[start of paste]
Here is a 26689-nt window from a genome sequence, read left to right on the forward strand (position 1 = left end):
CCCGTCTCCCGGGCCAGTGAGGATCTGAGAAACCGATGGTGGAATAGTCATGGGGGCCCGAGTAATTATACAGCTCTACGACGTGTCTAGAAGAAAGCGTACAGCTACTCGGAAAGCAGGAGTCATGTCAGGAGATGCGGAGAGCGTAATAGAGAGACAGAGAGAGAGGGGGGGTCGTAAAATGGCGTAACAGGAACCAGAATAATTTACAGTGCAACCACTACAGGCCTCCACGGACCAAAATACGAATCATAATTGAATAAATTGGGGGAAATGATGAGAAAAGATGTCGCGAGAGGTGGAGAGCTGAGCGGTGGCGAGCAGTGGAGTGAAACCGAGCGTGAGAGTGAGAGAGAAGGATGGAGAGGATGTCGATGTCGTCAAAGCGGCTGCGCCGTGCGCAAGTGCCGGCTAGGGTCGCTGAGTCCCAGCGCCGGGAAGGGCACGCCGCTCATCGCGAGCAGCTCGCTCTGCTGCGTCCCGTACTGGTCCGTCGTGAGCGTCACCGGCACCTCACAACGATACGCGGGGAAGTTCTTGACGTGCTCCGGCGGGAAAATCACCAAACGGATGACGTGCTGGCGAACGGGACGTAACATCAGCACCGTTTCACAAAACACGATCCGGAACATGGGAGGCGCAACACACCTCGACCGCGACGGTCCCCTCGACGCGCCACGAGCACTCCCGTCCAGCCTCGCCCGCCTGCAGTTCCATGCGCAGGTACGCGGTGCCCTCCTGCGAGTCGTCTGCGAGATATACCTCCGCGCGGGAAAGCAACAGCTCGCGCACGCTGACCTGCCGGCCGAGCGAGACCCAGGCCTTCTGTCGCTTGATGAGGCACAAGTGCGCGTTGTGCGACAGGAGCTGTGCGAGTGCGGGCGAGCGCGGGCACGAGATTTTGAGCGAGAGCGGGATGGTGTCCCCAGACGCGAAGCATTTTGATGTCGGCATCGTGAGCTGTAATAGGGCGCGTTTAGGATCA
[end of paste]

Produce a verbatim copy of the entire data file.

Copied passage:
Here is a 26689-nt window from a genome sequence, read left to right on the forward strand (position 1 = left end):
CCCGTCTCCCGGGCCAGTGAGGATCTGAGAAACCGATGGTGGAATAGTCATGGGGGCCCGAGTAATTATACAGCTCTACGACGTGTCTAGAAGAAAGCGTACAGCTACTCGGAAAGCAGGAGTCATGTCAGGAGATGCGGAGAGCGTAATAGAGAGACAGAGAGAGAGGGGGGGTCGTAAAATGGCGTAACAGGAACCAGAATAATTTACAGTGCAACCACTACAGGCCTCCACGGACCAAAATACGAATCATAATTGAATAAATTGGGGGAAATGATGAGAAAAGATGTCGCGAGAGGTGGAGAGCTGAGCGGTGGCGAGCAGTGGAGTGAAACCGAGCGTGAGAGTGAGAGAGAAGGATGGAGAGGATGTCGATGTCGTCAAAGCGGCTGCGCCGTGCGCAAGTGCCGGCTAGGGTCGCTGAGTCCCAGCGCCGGGAAGGGCACGCCGCTCATCGCGAGCAGCTCGCTCTGCTGCGTCCCGTACTGGTCCGTCGTGAGCGTCACCGGCACCTCACAACGATACGCGGGGAAGTTCTTGACGTGCTCCGGCGGGAAAATCACCAAACGGATGACGTGCTGGCGAACGGGACGTAACATCAGCACCGTTTCACAAAACACGATCCGGAACATGGGAGGCGCAACACACCTCGACCGCGACGGTCCCCTCGACGCGCCACGAGCACTCCCGTCCAGCCTCGCCCGCCTGCAGTTCCATGCGCAGGTACGCGGTGCCCTCCTGCGAGTCGTCTGCGAGATATACCTCCGCGCGGGAAAGCAACAGCTCGCGCACGCTGACCTGCCGGCCGAGCGAGACCCAGGCCTTCTGTCGCTTGATGAGGCACAAGTGCGCGTTGTGCGACAGGAGCTGTGCGAGTGCGGGCGAGCGCGGGCACGAGATTTTGAGCGAGAGCGGGATGGTGTCCCCAGACGCGAAGCATTTTGATGTCGGCATCGTGAGCTGTAATAGGGCGCGTTTAGGATCA